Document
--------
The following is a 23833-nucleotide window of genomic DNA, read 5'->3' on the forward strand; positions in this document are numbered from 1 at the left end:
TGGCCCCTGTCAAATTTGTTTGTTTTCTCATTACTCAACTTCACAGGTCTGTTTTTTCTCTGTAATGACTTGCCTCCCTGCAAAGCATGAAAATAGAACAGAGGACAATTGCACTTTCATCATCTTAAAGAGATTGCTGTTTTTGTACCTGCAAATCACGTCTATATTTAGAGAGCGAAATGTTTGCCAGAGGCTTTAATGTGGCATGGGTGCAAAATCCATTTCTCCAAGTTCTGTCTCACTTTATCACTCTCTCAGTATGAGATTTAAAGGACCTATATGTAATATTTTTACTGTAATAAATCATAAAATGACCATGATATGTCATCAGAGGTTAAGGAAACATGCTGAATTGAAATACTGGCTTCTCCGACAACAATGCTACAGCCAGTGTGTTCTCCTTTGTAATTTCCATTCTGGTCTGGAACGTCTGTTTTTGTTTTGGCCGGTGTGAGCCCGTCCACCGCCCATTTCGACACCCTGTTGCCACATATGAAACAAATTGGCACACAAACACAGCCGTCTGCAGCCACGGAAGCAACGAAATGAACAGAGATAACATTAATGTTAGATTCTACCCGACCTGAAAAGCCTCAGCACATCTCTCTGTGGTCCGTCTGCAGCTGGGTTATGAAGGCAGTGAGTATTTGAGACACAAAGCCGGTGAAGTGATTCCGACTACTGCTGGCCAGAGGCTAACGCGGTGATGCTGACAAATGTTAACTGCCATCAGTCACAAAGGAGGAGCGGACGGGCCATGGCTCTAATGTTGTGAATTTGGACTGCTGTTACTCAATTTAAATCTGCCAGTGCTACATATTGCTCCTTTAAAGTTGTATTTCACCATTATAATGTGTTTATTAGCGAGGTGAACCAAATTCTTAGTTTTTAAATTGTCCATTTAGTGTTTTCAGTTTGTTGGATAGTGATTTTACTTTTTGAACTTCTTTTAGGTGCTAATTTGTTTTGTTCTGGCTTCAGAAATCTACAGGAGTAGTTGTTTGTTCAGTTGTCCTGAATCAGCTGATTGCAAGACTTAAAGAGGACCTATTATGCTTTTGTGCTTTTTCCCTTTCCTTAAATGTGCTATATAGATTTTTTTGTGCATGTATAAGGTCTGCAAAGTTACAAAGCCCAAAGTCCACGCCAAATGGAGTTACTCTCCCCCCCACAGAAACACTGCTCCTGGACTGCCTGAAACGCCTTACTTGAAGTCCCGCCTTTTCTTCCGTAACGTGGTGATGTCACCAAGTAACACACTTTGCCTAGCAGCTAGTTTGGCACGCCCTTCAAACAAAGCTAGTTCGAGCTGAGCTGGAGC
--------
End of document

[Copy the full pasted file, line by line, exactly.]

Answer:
The following is a 23833-nucleotide window of genomic DNA, read 5'->3' on the forward strand; positions in this document are numbered from 1 at the left end:
TGGCCCCTGTCAAATTTGTTTGTTTTCTCATTACTCAACTTCACAGGTCTGTTTTTTCTCTGTAATGACTTGCCTCCCTGCAAAGCATGAAAATAGAACAGAGGACAATTGCACTTTCATCATCTTAAAGAGATTGCTGTTTTTGTACCTGCAAATCACGTCTATATTTAGAGAGCGAAATGTTTGCCAGAGGCTTTAATGTGGCATGGGTGCAAAATCCATTTCTCCAAGTTCTGTCTCACTTTATCACTCTCTCAGTATGAGATTTAAAGGACCTATATGTAATATTTTTACTGTAATAAATCATAAAATGACCATGATATGTCATCAGAGGTTAAGGAAACATGCTGAATTGAAATACTGGCTTCTCCGACAACAATGCTACAGCCAGTGTGTTCTCCTTTGTAATTTCCATTCTGGTCTGGAACGTCTGTTTTTGTTTTGGCCGGTGTGAGCCCGTCCACCGCCCATTTCGACACCCTGTTGCCACATATGAAACAAATTGGCACACAAACACAGCCGTCTGCAGCCACGGAAGCAACGAAATGAACAGAGATAACATTAATGTTAGATTCTACCCGACCTGAAAAGCCTCAGCACATCTCTCTGTGGTCCGTCTGCAGCTGGGTTATGAAGGCAGTGAGTATTTGAGACACAAAGCCGGTGAAGTGATTCCGACTACTGCTGGCCAGAGGCTAACGCGGTGATGCTGACAAATGTTAACTGCCATCAGTCACAAAGGAGGAGCGGACGGGCCATGGCTCTAATGTTGTGAATTTGGACTGCTGTTACTCAATTTAAATCTGCCAGTGCTACATATTGCTCCTTTAAAGTTGTATTTCACCATTATAATGTGTTTATTAGCGAGGTGAACCAAATTCTTAGTTTTTAAATTGTCCATTTAGTGTTTTCAGTTTGTTGGATAGTGATTTTACTTTTTGAACTTCTTTTAGGTGCTAATTTGTTTTGTTCTGGCTTCAGAAATCTACAGGAGTAGTTGTTTGTTCAGTTGTCCTGAATCAGCTGATTGCAAGACTTAAAGAGGACCTATTATGCTTTTGTGCTTTTTCCCTTTCCTTAAATGTGCTATATAGATTTTTTTGTGCATGTATAAGGTCTGCAAAGTTACAAAGCCCAAAGTCCACGCCAAATGGAGTTACTCTCCCCCCCACAGAAACACTGCTCCTGGACTGCCTGAAACGCCTTACTTGAAGTCCCGCCTTTTCTTCCGTAACGTGGTGATGTCACCAAGTAACACACTTTGCCTAGCAGCTAGTTTGGCACGCCCTTCAAACAAAGCTAGTTCGAGCTGAGCTGGAGC